The Lost Boys
Recently divorced Lucy Emerson (Dianne Wiest) and her sons Michael (Jason Patric) and Sam (Corey Haim) move in with her father in Santa Carla, the "murder capital of the world." Michael, who just seems to want to get the attention of the lovely Star (an uncharacteristically sexy Jami Gertz), ends up falling in with a bunch of leather-wearing, motorcycle-riding badasses. They invite him to their lair - a rather awesome former hotel that sunk into the ground after an earthquake - and play with his mind a bit so that he's more thirsty to prove himself and take the risks they want him to.
This movie was one of several in the 1980s to take the old vampire stories and make them relevant to modern audiences, and in a lot of ways, this is more a teen movie than a vampire movie. Michael falls in with the wrong crowd, the ultimate gang of punk teens, and it turns out to be a lot more than he bargained for. This movie drew a lot on the traditional vampire lore, and gave us the Frog brothers to tell us all about it. All the vampire superstitions are true in this story, but they were also skewed a bit. One of my favorite little nuances is that, though a person will show vampiric symptoms after drinking a vampire's blood (sensitivity to sunlight, inexplicable urge to kill), they're not fully a vampire until they actually make a kill.
Speaking of kills, holy crap are there some awesome kills in this movie (did you know all the blood they made for the movie had glitter in it?). The scene where David and company reveal themselves to Michael doesn't actually show all that much on camera, but you still get a sense of how violent it is. And when it comes time to killing vamps - hoo boy. From the bloody, gooey mess of Marco in the cave to the melty garlic-and-holy-water death of Paul (which seriously frigs up the entire plumbing system in Grandpa's house) to Max's explosive staking to (OMG!) the most fantastic horror movie death since Johnny Depp got sucked into a bed in Nightmare on Elm Street - Dwayne's "death by stereo." Then, in stark contrast, is David's fairly simple impaling (preceded by a pretty wicked air fight), which always struck me as kind of sad, because he wasn't the head vampire (like they thought), just a kid who either made some bad choices or had bad choices made for him.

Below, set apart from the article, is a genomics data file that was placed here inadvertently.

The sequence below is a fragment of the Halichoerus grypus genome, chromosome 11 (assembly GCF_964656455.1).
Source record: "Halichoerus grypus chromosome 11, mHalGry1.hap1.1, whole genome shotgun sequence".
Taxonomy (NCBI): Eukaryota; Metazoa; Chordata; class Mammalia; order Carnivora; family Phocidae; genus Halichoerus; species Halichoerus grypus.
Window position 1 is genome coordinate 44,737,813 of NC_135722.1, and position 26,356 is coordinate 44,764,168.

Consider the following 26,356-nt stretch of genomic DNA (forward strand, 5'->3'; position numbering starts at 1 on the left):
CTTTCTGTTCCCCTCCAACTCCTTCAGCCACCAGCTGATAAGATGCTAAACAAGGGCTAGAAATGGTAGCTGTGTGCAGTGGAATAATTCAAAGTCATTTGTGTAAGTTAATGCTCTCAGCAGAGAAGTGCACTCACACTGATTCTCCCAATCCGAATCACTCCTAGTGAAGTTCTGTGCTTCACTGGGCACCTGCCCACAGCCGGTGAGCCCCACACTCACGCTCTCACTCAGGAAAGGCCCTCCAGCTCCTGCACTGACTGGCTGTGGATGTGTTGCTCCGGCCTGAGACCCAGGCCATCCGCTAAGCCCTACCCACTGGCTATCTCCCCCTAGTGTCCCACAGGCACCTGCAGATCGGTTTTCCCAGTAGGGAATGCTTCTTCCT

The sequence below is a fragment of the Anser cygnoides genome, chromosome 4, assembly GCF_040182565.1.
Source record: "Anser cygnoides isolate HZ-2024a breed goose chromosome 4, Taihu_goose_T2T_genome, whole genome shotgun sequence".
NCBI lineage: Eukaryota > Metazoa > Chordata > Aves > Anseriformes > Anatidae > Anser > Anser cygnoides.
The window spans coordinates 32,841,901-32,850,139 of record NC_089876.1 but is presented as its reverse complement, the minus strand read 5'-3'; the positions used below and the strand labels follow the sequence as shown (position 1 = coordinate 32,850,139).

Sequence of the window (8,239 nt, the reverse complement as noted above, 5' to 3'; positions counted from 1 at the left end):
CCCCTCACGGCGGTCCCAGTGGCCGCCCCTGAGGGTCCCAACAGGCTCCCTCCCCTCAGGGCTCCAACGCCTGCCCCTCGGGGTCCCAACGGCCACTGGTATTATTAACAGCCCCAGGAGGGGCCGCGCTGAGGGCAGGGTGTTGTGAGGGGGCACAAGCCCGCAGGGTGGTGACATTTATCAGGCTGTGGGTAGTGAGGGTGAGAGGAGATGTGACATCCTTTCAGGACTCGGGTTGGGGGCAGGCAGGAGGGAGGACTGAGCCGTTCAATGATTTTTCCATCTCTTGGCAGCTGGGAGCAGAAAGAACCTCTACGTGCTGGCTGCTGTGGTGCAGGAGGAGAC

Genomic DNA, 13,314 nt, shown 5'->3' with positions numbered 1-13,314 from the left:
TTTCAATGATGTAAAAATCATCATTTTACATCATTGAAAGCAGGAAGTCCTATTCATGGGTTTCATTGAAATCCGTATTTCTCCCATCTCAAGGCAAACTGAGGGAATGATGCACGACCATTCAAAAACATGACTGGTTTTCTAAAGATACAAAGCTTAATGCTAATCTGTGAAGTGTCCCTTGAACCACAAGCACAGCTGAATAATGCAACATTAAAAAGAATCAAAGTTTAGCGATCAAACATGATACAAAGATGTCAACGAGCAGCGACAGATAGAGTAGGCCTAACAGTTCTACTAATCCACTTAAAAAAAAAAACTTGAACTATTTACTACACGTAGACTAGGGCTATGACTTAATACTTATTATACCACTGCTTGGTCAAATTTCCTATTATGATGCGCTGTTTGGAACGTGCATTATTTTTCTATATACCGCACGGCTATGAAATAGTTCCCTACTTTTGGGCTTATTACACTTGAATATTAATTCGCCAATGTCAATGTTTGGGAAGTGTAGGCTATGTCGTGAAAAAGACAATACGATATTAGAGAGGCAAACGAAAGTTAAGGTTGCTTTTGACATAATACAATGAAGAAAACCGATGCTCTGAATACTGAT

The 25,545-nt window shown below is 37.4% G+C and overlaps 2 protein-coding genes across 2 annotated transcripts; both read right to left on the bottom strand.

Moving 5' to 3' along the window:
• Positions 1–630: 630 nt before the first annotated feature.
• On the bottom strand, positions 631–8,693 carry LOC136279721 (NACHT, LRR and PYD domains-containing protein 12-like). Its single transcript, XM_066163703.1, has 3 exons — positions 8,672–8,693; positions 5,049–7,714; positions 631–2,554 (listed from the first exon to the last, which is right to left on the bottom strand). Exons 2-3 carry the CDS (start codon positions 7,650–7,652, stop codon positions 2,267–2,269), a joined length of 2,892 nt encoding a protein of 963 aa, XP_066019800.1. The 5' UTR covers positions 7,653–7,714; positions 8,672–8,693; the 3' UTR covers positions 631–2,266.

Warner Brothers, who produced this, was unsure about the combination of horror and comedy, a combination that incidentally has done rather well over the years. It's a bit more complicated than just some laughs to break up the scares, though. Michael's story and the mother's subplot are played straight, almost soap opera-like, while the whole element of Sam and the Frog brothers, not to mention Grandpa, is kind of an antidote to that, so that it never takes itself too seriously. This movie reminds me a bit of Galaxy Quest in the way that it makes heroes out of the comic book geeks who spend way too much time thinking about things that most people don't even believe are real.
Here's one of my favorite scenes, more for the song than anything vampiric, but I don't care. :P
This is such an awesome movie, even after all this time, and incredibly fun.